However, by far the most damning section is one single paragraph:
Like the magazine’s use of Orange Prince in Warhol, IJR’s use of the Photo was not transformative. Here, as in Warhol, Philpot took the Photo to capture a “portrait” of Nugent, and IJR used the Photo to “depict” the musician. Accordingly, the two uses “share[d] substantially the same purpose.” Indeed, IJR has less of a case for “transformative” use than the Andy Warhol Foundation did in Warhol. Unlike the orange dubbing in that case, IJR did not alter or add new expression to the Nugent Photo beyond cropping the negative space:Philpot v. Independent Journal Review
In short, the court directly compared the use of the photo to the Warhol case and found that IJR’s position on fair use was significantly worse than the Warhol estate’s due to the lack of added expression. In short, there was no way they could find in favor of the IJR in this case.
This sits in sharp contrast to the district court opinion, which takes a very generous view on transformativeness and, to that end, cites a 2009 Fourth Circuit case saying, “A ‘transformative’ use is one that employ[s] the quoted matter in a different manner or for a different purpose from the original, thus transforming it.”
It goes on to say that transformative works are rarely infringements because, “the goal of copyright, to promote science and the arts, is generally furthered by the creation of transformative works.”
The result is that, in the original decision, the lower court cited the Fourth Circuit in both granting a broad definition of what constitutes a transformative use and then in weighing such transformation strongly in favor of the defendant.
Following the Warhol case, the Fourth Circuit is not only narrowing what constitutes transformative use, saying that both the photographer and the IJR were trying to “depict” Ted Nugent, but also narrowing the impact of transformative use, clearly highlighting how the other three factors weigh against fair use as well.
The district court, by contrast, did not even analyze two of those three other factors, instead focusing almost entirely on the question of transformativeness.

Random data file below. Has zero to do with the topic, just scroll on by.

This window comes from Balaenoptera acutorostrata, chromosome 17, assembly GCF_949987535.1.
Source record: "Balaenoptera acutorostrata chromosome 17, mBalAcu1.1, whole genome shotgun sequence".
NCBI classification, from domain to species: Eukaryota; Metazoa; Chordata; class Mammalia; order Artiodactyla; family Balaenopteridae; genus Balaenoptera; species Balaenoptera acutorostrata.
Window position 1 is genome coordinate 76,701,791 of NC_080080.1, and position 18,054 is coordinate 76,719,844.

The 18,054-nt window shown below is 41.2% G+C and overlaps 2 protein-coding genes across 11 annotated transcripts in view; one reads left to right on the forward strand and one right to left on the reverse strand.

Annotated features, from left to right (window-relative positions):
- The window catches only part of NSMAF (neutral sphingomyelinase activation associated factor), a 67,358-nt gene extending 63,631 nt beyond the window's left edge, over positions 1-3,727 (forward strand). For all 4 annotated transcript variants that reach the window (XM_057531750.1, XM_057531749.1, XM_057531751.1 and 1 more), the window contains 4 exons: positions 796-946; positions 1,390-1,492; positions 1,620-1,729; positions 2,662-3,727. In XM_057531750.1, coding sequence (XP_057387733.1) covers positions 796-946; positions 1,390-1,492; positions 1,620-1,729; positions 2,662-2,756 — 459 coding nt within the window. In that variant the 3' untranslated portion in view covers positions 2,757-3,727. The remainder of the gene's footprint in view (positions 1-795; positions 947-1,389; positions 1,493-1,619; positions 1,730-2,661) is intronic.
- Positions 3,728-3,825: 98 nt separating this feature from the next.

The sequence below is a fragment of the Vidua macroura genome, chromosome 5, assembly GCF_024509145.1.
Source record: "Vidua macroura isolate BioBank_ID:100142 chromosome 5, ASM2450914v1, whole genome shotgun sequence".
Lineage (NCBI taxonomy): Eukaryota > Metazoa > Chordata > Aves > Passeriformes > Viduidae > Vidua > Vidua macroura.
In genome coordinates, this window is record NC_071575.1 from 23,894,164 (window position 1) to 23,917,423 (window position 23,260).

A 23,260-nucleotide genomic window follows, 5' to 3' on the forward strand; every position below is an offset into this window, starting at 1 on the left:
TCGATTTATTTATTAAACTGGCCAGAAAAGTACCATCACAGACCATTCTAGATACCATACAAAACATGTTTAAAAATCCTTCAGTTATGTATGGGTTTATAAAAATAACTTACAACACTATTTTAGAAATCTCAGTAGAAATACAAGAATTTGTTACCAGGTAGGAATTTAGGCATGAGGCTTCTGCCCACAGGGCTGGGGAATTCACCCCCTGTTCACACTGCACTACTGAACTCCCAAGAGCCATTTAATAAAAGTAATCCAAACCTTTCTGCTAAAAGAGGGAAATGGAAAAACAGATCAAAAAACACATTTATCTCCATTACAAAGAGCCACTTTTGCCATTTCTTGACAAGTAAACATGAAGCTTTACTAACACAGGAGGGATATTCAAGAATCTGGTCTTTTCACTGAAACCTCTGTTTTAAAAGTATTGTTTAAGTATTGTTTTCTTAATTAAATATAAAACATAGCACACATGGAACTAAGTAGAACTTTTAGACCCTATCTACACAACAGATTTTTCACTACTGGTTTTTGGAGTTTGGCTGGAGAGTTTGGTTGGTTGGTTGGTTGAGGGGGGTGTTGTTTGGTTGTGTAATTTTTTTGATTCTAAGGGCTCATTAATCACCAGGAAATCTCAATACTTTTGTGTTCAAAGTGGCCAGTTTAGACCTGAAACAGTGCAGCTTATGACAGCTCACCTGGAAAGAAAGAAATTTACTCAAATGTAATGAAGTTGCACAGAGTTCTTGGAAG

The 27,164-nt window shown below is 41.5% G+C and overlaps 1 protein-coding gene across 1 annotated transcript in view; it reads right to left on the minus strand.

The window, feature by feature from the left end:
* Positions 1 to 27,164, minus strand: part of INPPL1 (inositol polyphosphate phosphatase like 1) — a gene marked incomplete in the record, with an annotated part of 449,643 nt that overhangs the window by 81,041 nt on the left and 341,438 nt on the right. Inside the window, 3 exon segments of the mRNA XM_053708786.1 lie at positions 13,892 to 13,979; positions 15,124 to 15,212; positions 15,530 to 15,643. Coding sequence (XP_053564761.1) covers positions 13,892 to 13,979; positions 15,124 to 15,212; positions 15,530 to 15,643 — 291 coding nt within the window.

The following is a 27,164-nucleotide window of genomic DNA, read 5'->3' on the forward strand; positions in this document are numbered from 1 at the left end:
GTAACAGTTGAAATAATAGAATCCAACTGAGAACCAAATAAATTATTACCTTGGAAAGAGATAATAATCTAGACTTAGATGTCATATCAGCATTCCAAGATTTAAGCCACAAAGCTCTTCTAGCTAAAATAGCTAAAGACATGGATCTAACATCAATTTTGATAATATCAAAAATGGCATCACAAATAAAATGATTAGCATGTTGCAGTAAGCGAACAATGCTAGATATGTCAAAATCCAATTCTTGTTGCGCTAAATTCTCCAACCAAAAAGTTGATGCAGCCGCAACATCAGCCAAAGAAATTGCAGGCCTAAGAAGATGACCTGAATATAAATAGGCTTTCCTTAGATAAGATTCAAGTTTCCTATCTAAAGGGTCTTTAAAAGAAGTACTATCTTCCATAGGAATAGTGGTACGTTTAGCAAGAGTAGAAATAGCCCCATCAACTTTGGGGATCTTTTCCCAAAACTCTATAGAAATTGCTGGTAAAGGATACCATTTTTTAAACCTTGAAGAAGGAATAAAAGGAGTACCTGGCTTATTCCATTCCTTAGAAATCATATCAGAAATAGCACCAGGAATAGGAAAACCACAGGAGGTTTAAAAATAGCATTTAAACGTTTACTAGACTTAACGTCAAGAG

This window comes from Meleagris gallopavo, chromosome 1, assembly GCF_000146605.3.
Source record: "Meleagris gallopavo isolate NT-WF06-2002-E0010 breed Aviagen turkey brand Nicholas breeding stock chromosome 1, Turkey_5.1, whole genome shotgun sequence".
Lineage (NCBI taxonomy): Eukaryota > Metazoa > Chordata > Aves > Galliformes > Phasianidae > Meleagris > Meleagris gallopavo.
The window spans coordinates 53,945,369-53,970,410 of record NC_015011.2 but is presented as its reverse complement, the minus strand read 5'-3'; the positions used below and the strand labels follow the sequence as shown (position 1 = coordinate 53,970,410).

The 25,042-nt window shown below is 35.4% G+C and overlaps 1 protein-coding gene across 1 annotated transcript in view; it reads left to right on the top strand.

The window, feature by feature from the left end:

The Warhol verdict represented a major turning point in this case, and it is a turning point that creators and rightsholders need to be very aware of moving forward.
Whenever a major Supreme Court decision like Warhol ruling is handed down, one of the first questions that must be asked is “How will the lower courts apply it?”
To be clear, there have been other court decisions that cited Warhol. However, at this point, they’ve all been district court rulings. Here we have an Appeals Court, not only heavily citing Warhol, but using the decision to overturn both a lower court decision and reverse some of their own past judgments.
If you needed evidence that the Warhol ruling represents a major shift in fair use, this is as clear of an indication that you are going to get. It is easy to see the divide between the pre-Warhol world and the post-Warhol world in this one decision.
This ruling is especially likely to worry AI companies. As we discussed last year, they were (and still are) heavily relying on a broad fair use defense that seemed to be punctured by the Warhol decision.
This latest decision proves that is the case. SCOTUS spoke very loudly with the Warhol decision and now it is clear the lower courts are paying attention. If I were an AI company, I would find this decision very worrisome. While it hardly guarantees success by plaintiffs, it does make the path to a successful defense much more dubious.
Clearly, this is going to be an issue to watch for a long time to come. But if these early cases are any indication, it is obvious which way the arc is bending.
Special Thanks: Stephen Carlisle, the Copyright Officer at Nova Southeastern University, for bringing this ruling to my attention.